Plush Palaces, Maseratis & Women’s Handicrafts: A Weekend in Abu Dhabi, Part I

Images by Robyn Dutra


Few places have held so fast in our cultural imagination as Abu Dhabi. So when New York winter temps quickly plunged, we booked the first plush Etihad flight to the sunny, exotic – and just 47 years young – capital of the United Arab Emirates, to at last satisfy our curiosity.

Sitting pretty off the mainland on an island in the Persian (Arabian) Gulf, Abu Dhabi has decisively eclipsed neighboring Dubai as the current hottest travel destination in the Middle East. And our visit neatly coincided with the year-long celebration of the father of the U.A.E., Sheikh Zayed, which gave the whole place a palpably festive vibe.

Checking into the Andaz Capital Gate (notably the brand’s first hotel in the region) made for the perfect grand entrance. The design-focused Hyatt property is actually a Guinness World Records certified structure, and inclines an unparalleled 18 degrees – a dizzying sight! Equipped with expansive Gulf views, our very modern suite (one of 22, along with another 189 guest rooms) was so chic and spacious, we had to work to convince ourselves to get up and get out.

Andaz’ notably gracious staff steered us post-haste to the complimentary Arabian coffee (which is more like tea to us Westerners) and fresh dates at reception to stave off the usual jet lag; and it was just those kinds of little touches that make the hotel so singularly special. To wit, we lingered in the lobby at an art exhibition dedicated to the aforementioned Sheikh Zayed, the founder of Abu Dhabi and a widely revered humanitarian; his legacy was interpreted in all manner of painting styles, adding an homage-like feel to the cool ground floor design.

Also, we couldn’t say enough about the sumptuous breakfast buffet, where scrumptious Middle Eastern (like, the best labna ever) made nice with more Western fare, fueling us up for a day of sightseeing. (And later, a treatment at the property’s heavenly Rayana Spa, as well as a spot of lounging by the gorgeous infinity pool.)

Speaking of filling up, we noticed every other car on the road in Abu Dhabi seemed to be a Range Rover or Maserati. So it’s certainly no secret how this cosmopolitan city-state enjoys such unbroken prosperity – no surprise, it’s those steady oil exports, especially those of an Occidental nature.

We rolled up to the ultra lavish Emirates Palace in the West Corniche district for a midday coffee fix. The landmark five-star property overlooks its own private natural bay – but is also well known for its 24k gold-flecked cappuccinos, served up regularly to its power-broker-and-royal clientele. With a sweet, metallic mustache on our lips, we then got a chance to peep a few of the 92 opulent suites. Rivaling any seven-figure New York City penthouse, bottles of gold-flecked water flowed freely and, of course, the views stretched far and wide before us.

Since Emirati Dirham, the local currency, is preferred for tipping, we then made use of the gilded ATM machines in the hotel’s very posh lobby. Though late lunch at the exceptional Mezlai Emirati restaurant was suggested, we politely demurred on the menu’s offering fresh camel meat and milk.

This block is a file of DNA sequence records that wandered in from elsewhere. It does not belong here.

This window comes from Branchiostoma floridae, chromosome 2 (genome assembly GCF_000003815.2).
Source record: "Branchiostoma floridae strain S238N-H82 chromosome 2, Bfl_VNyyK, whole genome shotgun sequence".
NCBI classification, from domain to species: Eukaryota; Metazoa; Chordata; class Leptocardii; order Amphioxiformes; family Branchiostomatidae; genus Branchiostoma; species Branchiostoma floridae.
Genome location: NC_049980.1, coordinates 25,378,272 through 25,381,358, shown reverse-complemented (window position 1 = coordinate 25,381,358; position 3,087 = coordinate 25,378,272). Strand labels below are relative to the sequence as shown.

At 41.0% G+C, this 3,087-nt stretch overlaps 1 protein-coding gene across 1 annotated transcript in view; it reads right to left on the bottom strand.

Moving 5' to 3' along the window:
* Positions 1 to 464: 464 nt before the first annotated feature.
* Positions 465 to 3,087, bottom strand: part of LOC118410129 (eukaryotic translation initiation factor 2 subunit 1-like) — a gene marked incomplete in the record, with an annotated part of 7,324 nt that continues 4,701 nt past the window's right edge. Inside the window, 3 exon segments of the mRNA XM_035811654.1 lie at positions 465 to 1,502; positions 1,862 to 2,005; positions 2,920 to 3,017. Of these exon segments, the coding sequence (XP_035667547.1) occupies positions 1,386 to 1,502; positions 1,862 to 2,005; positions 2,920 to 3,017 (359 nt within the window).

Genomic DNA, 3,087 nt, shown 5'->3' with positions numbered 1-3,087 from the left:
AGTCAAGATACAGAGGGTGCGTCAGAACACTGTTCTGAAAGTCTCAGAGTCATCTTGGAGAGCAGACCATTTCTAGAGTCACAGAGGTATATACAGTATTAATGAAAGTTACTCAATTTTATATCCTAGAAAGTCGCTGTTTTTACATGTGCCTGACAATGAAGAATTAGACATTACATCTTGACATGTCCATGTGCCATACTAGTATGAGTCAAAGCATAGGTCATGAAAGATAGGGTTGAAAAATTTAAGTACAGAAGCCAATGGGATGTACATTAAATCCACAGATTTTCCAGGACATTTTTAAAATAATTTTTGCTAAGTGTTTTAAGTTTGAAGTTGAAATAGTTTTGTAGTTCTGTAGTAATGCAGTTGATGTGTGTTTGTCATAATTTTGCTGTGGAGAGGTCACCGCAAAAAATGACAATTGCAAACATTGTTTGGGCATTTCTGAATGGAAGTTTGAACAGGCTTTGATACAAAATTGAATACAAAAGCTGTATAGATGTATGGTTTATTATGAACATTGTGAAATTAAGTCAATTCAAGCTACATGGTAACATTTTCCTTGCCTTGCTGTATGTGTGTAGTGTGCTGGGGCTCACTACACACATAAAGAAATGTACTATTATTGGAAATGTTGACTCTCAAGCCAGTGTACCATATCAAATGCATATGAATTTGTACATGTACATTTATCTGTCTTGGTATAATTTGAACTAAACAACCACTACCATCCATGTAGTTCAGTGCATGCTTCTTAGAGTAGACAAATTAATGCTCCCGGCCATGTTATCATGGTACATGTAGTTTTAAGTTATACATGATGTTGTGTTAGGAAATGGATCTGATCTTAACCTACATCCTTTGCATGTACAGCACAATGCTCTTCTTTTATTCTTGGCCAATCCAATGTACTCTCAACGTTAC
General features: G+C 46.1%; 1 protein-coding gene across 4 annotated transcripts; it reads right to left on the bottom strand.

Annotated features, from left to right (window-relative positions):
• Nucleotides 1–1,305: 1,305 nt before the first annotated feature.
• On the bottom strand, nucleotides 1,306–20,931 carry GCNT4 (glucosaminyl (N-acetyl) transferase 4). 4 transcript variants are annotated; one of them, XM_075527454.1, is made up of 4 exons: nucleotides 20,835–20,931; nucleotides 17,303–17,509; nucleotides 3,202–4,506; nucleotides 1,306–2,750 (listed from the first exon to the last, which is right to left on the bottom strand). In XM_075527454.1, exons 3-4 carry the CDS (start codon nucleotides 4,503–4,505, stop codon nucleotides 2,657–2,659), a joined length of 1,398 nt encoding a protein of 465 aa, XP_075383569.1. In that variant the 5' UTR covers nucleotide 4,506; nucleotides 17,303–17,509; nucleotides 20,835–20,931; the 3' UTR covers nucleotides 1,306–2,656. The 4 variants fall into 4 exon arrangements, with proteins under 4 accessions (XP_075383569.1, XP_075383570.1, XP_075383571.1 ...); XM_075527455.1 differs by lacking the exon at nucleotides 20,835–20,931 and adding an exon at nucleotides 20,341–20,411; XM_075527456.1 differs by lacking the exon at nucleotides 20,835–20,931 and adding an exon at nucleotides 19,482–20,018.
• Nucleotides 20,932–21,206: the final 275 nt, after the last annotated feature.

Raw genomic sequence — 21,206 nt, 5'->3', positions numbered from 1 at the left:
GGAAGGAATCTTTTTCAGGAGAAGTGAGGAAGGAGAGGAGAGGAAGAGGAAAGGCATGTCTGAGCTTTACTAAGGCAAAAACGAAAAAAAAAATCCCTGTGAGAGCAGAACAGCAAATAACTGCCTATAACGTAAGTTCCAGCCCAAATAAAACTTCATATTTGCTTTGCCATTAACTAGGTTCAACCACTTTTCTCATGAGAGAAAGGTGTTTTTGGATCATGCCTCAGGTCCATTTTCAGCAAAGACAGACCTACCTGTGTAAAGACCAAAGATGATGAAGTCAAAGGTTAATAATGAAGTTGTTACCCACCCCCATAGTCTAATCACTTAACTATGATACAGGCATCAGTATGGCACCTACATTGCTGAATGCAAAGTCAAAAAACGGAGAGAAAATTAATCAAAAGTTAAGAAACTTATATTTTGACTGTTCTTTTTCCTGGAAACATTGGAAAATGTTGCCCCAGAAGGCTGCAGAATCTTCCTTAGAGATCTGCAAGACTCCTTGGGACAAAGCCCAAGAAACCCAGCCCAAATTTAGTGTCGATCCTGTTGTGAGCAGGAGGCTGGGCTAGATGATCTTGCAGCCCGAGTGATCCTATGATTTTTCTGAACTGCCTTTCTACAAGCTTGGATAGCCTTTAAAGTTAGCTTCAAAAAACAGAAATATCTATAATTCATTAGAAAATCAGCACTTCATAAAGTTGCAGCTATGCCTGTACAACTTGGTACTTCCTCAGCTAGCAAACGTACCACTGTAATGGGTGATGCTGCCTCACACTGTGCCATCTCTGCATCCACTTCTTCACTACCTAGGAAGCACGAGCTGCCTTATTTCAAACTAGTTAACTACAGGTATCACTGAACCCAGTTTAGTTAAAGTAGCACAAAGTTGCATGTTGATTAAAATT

Being restless traveler types, we switched mid-visit over to the Grand Hyatt Abu Dhabi Hotel and Residences Emirates Pearl (yes, that’s a really long name). With 428 rooms, and 36 luxury suites (naturally, including the Presidential and the Royal), this very grand property was only a short walk to the sprawling, breath-stopping Presidential Palace, and the Founder’s Memorial celebrating the life and legacy of Zayed.

We do highly recommend familiarizing yourself with a little Abu Dhabi history (hey, the city-state might be younger than you) at the visitor’s center before strolling through the Heritage and Sanctuary Gardens. Leading to the site’s epic centerpiece, we were mesmerized by “The Constellation” by artist Ralph Helmick, housed in a massive cubic pavilion. When illuminated at night, a collection of 1,327 geometric shapes suspended on 1,100 cables becomes a three-dimensional silhouette of Zayed’s reassuring countenance.

Back at the Grand Hyatt, we were absolutely smitten with our water-facing room, sending us into an Instagram frenzy before it was time to head to the Women’s Handicraft Centre. A creative initiative run by the Abu Dhabi Women’s Association, traditional crafting here is largely dominated by women, who have passed on their skills from generation to generation. It was a far better choice for picking up authentic souvenirs than the slightly gaudy Heritage Mall (a fake souq-type set up), where most tourists frequent.

As part of the General Women’s Union dedicated to promoting the status and position of women in the U.A.E., it was fascinating to observe the creators together in small groups, practicing the arts of textile and palm tree frond weaving, embroidery, sewing and tailoring, basketry and sado (weaving cotton and wool into elaborately designed patterns used to make Bedouin tents, much like we suppered in during our desert excursion).

Marveling at the elaborate embroidery adorning the sleeves and collars of women’s robes, ‘teli’ is woven from gold, silver and colorful string, on a wooden block. It’s an impressive sight, the robes only worn on special occasions and ceremonies. To remember, as Abu Dhabi is an Islamic state, you should ask permission from the ladies before you start shooting away on your iPhone. And of course, leave your shoes at the door the Centre’s bungalows.

Read on to Part II

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